In the early 2000s I worked, for a brief period, in the Milan office of the designer and architect Gino Valle. For those who do not know the work of Gino Valle, Kenneth Frampton wrote about him in 1983:
In Europe the work of the Italian architect Gino Valle may also be classified as critical and regionalist inasmuch as his entire career has been centered around the city of Udine, in Italy.. Throughout the Fifties, Valle dedicated himself to the evolution of an industrial format for the Lombardy region. This development reached its zenith in his Zanussi Rex factory built at Pordenone in 1961.. Regionalism, as we have seen, is often not so much a collective effort as it is the output of a talented individual working with commitment towards some sort of rooted expression.
Joseph Rykwert more recently wrote in the UK weekly Building Design about a monograph on Valle’s work called Gino Valle (Documenti Di Architettura):
This splendid monograph about the work of Gino Valle (who died, aged 80, in 2003) by two critic-historians, Pierre-Alain Croset and Luka Skansi, was published a few months ago but received little attention in this country. This is surprising since Valle has long been known here. The Royal College of Art gave him a unique one-man show in 1964, when he also gave the RIBA Annual Discourse. About the same time, Architectural Design devoted most of one issue to his work, which was also often featured in the Architectural Review.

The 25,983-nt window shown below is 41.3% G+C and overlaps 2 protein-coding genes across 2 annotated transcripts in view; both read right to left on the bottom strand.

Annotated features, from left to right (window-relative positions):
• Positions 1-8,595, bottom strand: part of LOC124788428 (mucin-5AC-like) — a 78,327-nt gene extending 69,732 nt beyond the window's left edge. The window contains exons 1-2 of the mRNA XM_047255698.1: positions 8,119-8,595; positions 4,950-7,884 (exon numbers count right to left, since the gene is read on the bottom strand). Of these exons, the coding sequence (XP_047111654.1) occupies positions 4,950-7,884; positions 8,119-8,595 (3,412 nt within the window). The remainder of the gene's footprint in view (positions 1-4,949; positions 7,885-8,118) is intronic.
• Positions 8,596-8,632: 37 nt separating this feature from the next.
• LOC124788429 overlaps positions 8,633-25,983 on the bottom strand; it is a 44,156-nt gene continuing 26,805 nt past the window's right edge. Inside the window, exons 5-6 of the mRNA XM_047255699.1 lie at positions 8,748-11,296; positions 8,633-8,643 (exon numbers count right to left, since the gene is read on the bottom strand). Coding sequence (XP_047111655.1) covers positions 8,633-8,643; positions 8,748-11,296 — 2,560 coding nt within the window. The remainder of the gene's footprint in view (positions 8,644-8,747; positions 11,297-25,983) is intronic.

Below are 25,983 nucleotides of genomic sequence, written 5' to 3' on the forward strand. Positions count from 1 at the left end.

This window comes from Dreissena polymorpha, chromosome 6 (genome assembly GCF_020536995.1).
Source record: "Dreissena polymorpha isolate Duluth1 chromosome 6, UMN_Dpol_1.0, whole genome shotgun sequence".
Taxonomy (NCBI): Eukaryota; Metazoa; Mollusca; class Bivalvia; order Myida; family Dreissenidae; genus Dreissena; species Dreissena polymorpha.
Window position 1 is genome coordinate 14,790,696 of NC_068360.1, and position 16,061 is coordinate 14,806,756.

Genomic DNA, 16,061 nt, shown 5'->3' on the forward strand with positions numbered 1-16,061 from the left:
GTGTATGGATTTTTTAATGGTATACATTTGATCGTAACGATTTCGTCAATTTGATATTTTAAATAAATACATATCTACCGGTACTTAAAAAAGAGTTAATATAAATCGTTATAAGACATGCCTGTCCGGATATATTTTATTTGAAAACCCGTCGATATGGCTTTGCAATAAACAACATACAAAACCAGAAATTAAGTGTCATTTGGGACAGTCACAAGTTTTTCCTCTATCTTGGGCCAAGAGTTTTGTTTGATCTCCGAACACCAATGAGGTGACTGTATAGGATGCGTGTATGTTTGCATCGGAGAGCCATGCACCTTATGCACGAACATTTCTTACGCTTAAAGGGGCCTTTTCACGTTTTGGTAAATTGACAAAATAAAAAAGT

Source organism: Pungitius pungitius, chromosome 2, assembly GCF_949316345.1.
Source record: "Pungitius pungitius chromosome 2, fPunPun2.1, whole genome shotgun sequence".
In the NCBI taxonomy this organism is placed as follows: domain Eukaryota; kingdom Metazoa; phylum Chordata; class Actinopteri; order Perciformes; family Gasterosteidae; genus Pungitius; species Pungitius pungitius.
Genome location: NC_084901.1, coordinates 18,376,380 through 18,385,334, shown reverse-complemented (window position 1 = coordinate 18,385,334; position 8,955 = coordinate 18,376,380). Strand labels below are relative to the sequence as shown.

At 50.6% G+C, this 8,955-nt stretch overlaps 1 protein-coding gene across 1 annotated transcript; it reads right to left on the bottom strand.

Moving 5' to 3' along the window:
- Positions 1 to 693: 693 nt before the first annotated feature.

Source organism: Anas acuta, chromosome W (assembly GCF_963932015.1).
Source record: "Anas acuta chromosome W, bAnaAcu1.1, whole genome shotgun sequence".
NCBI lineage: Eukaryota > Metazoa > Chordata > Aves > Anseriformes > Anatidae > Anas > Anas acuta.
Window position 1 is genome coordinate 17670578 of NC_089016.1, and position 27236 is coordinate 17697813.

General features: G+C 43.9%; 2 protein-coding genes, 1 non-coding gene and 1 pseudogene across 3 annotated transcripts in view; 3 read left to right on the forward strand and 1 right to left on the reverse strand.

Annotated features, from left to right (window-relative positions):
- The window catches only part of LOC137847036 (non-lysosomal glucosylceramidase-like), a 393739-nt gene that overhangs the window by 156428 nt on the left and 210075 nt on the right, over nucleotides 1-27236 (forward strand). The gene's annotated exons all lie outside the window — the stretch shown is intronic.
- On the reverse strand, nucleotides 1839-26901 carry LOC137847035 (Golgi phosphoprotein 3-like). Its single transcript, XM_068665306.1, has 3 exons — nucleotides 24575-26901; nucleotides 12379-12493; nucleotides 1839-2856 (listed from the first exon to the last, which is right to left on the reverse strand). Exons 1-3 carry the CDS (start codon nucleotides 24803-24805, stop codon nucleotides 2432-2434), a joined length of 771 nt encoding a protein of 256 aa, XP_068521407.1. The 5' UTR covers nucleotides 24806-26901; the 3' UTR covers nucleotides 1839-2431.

Introductions aside, what I would like to write about are some comments that Valle said to me. One day, he told me: “Architecture is easy. I escaped a German camp during World War II, that was difficult”. He then proceeded to tell me the story, which he also told interviewers from RAI TV. As I could misrepresent the story, I will translate the words recorded in that interview with Italian TV journalists:
My experience with the manufacturing industry began as a prisoner of war or interned military in Germany, because I was in the Navy, I was a second class marine, or a corporal, in Brioni and I ended up in Germany due to the “politeness” of the Navy officers, who behaved in an abominable way. Anyway I ended up in Germany and I found myself in a transit camp, with many comrades. The famous ninth course of the naval academy was moved from Livorno to Brioni, and the slave merchant would arrive and say: “What are you? What can you do? Student? OK, well if you are a student we will send you to the development course”.